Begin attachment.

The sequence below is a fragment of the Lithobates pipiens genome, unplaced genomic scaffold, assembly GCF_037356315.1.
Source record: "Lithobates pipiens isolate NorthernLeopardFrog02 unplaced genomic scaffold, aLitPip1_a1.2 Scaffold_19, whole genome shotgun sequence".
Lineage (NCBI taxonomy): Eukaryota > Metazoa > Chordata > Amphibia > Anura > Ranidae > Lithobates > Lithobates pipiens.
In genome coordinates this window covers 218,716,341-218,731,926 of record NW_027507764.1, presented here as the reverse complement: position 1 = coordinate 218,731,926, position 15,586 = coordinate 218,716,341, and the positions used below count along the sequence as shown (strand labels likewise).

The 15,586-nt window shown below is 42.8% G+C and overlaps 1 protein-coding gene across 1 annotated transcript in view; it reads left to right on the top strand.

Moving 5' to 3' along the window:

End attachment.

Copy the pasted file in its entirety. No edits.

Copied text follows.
The sequence below is a fragment of the Lithobates pipiens genome, unplaced genomic scaffold, assembly GCF_037356315.1.
Source record: "Lithobates pipiens isolate NorthernLeopardFrog02 unplaced genomic scaffold, aLitPip1_a1.2 Scaffold_19, whole genome shotgun sequence".
Lineage (NCBI taxonomy): Eukaryota > Metazoa > Chordata > Amphibia > Anura > Ranidae > Lithobates > Lithobates pipiens.
In genome coordinates this window covers 218,716,341-218,731,926 of record NW_027507764.1, presented here as the reverse complement: position 1 = coordinate 218,731,926, position 15,586 = coordinate 218,716,341, and the positions used below count along the sequence as shown (strand labels likewise).

The 15,586-nt window shown below is 42.8% G+C and overlaps 1 protein-coding gene across 1 annotated transcript in view; it reads left to right on the top strand.

Moving 5' to 3' along the window: